American artists Joseph Cornell (1903-1972) and Karen Kilimnik (1955- ) aren't the most obvious of pairings, but then again Spruth Magers isn't the sort of gallery to do things by the norm either. For the first time, a selection of Cornell's assembled box sculptures and Kilimnik loose-brushed paintings are sharing wallspace in the gallery's London outpost, highlighting that they are more similar than one would have thought.
Despite having never met, Cornell and Kilimnik share an uncanny number of interests, probably due to their highly introverted characters. Cornell, whose shyness meant that he rarely left his home state of New York, described himself as an 'armchair voyager', travelling to other countries and even centuries simply via his imagination. Works in his untitled hotel series were assembled solely with ephemera like French newsprint and 19th- century illustrations, gathered over years of compulsive collecting, and not from actually having been there.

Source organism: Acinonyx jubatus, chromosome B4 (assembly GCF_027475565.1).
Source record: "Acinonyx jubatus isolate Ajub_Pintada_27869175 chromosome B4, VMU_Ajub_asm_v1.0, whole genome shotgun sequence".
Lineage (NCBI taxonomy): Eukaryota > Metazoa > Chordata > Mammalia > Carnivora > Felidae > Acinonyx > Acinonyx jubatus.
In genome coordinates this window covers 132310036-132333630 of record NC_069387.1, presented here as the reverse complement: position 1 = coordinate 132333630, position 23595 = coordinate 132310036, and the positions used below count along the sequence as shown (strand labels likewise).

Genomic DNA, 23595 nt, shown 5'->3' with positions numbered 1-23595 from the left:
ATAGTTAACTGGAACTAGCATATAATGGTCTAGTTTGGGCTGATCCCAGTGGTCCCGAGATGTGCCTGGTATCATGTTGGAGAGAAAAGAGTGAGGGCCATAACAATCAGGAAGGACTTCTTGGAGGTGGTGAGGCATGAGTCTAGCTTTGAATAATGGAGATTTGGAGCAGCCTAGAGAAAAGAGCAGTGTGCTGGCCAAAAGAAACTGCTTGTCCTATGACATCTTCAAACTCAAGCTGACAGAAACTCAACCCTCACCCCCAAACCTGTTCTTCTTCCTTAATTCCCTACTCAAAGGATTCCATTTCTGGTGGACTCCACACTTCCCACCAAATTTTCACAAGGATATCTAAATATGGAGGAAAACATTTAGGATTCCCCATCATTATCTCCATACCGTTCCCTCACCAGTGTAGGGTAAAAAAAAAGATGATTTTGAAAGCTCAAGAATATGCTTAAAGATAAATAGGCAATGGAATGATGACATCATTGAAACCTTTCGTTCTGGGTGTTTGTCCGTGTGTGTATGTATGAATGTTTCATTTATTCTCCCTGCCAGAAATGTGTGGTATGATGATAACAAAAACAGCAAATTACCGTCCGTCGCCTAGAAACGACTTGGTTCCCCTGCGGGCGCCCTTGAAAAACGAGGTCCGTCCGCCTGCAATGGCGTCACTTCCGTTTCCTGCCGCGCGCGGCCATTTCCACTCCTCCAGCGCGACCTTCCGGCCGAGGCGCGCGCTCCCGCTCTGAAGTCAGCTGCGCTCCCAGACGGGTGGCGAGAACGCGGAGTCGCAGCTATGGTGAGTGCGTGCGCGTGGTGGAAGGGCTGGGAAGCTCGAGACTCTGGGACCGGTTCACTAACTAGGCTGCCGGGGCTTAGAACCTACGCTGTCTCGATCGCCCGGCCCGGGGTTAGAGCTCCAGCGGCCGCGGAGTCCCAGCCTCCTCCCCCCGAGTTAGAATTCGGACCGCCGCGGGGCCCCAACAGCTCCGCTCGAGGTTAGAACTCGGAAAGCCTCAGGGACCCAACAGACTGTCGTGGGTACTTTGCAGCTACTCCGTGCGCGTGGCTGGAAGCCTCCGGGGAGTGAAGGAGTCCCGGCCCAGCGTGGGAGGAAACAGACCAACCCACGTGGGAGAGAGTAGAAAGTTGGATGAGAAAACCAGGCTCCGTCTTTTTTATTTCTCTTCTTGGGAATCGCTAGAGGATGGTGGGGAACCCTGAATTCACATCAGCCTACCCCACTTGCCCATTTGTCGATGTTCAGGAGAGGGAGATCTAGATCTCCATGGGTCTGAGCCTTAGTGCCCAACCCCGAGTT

Similarly, Kilimnik's depictions of European architecture (another passion she shared with Cornell) - as seen in drawing rooms, stately chateaux and grand palazzos - were created without ever visiting them.
The entire gallery has been transformed into an extension of the artists' minds. Both artists were also fascinated with the myths of the heavens and the cosmos, and passionately idealized 19th-century ballet. Todd Levin, the show's New York-based curator, also borrowed artefacts, such as costume pieces, photographs and programmes from the Royal Ballet School, to give visitors a glimpse into the world that both artists idolised.
Levin, who works with galleries and private clients, developed the concept from over 20 years of knowing Cornell, Kilimnik and their work. 'The idea for the entire installation - the glitter, the blue walls, came to me as a complete vision,' he explained over the strains of ballet music being played in the space. Keeping with the spirit of the artists on show, the beauty of this exhibition is aptly in the details.